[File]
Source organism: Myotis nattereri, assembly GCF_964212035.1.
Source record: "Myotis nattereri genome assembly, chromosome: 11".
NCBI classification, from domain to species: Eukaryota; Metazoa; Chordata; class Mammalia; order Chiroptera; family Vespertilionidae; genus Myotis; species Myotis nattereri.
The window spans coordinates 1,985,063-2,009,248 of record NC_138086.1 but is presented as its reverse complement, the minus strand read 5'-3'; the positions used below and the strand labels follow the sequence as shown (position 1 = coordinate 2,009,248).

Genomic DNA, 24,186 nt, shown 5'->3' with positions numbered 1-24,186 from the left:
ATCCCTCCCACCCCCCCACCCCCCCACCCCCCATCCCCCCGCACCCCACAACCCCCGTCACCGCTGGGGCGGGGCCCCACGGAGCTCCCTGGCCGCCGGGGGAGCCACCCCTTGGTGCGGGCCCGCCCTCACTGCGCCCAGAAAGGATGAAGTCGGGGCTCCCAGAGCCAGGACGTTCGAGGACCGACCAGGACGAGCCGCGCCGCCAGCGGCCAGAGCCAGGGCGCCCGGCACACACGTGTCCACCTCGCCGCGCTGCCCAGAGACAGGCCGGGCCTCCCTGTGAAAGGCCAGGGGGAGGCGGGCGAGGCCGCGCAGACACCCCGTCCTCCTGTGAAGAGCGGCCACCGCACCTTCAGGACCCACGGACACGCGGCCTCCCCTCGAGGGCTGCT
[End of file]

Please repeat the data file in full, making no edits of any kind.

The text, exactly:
Source organism: Myotis nattereri, assembly GCF_964212035.1.
Source record: "Myotis nattereri genome assembly, chromosome: 11".
NCBI classification, from domain to species: Eukaryota; Metazoa; Chordata; class Mammalia; order Chiroptera; family Vespertilionidae; genus Myotis; species Myotis nattereri.
The window spans coordinates 1,985,063-2,009,248 of record NC_138086.1 but is presented as its reverse complement, the minus strand read 5'-3'; the positions used below and the strand labels follow the sequence as shown (position 1 = coordinate 2,009,248).

Genomic DNA, 24,186 nt, shown 5'->3' with positions numbered 1-24,186 from the left:
ATCCCTCCCACCCCCCCACCCCCCCACCCCCCATCCCCCCGCACCCCACAACCCCCGTCACCGCTGGGGCGGGGCCCCACGGAGCTCCCTGGCCGCCGGGGGAGCCACCCCTTGGTGCGGGCCCGCCCTCACTGCGCCCAGAAAGGATGAAGTCGGGGCTCCCAGAGCCAGGACGTTCGAGGACCGACCAGGACGAGCCGCGCCGCCAGCGGCCAGAGCCAGGGCGCCCGGCACACACGTGTCCACCTCGCCGCGCTGCCCAGAGACAGGCCGGGCCTCCCTGTGAAAGGCCAGGGGGAGGCGGGCGAGGCCGCGCAGACACCCCGTCCTCCTGTGAAGAGCGGCCACCGCACCTTCAGGACCCACGGACACGCGGCCTCCCCTCGAGGGCTGCT